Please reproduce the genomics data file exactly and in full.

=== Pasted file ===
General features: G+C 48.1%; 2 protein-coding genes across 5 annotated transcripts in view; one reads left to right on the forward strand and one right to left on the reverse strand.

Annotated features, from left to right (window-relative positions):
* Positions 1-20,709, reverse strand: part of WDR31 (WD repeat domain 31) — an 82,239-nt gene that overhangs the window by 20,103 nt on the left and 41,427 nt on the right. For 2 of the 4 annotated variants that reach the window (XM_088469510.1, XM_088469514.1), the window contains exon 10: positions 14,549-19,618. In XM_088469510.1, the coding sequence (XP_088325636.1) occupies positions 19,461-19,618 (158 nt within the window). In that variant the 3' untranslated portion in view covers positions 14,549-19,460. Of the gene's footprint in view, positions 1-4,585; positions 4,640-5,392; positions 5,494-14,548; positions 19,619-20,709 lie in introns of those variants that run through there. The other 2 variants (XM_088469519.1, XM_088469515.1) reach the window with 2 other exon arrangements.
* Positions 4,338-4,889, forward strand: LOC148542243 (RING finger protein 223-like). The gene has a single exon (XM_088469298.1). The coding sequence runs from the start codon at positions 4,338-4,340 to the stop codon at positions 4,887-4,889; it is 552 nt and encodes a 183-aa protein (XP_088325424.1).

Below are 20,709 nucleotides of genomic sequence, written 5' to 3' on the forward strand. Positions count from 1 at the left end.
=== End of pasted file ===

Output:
General features: G+C 48.1%; 2 protein-coding genes across 5 annotated transcripts in view; one reads left to right on the forward strand and one right to left on the reverse strand.

Annotated features, from left to right (window-relative positions):
* Positions 1-20,709, reverse strand: part of WDR31 (WD repeat domain 31) — an 82,239-nt gene that overhangs the window by 20,103 nt on the left and 41,427 nt on the right. For 2 of the 4 annotated variants that reach the window (XM_088469510.1, XM_088469514.1), the window contains exon 10: positions 14,549-19,618. In XM_088469510.1, the coding sequence (XP_088325636.1) occupies positions 19,461-19,618 (158 nt within the window). In that variant the 3' untranslated portion in view covers positions 14,549-19,460. Of the gene's footprint in view, positions 1-4,585; positions 4,640-5,392; positions 5,494-14,548; positions 19,619-20,709 lie in introns of those variants that run through there. The other 2 variants (XM_088469519.1, XM_088469515.1) reach the window with 2 other exon arrangements.
* Positions 4,338-4,889, forward strand: LOC148542243 (RING finger protein 223-like). The gene has a single exon (XM_088469298.1). The coding sequence runs from the start codon at positions 4,338-4,340 to the stop codon at positions 4,887-4,889; it is 552 nt and encodes a 183-aa protein (XP_088325424.1).

Below are 20,709 nucleotides of genomic sequence, written 5' to 3' on the forward strand. Positions count from 1 at the left end.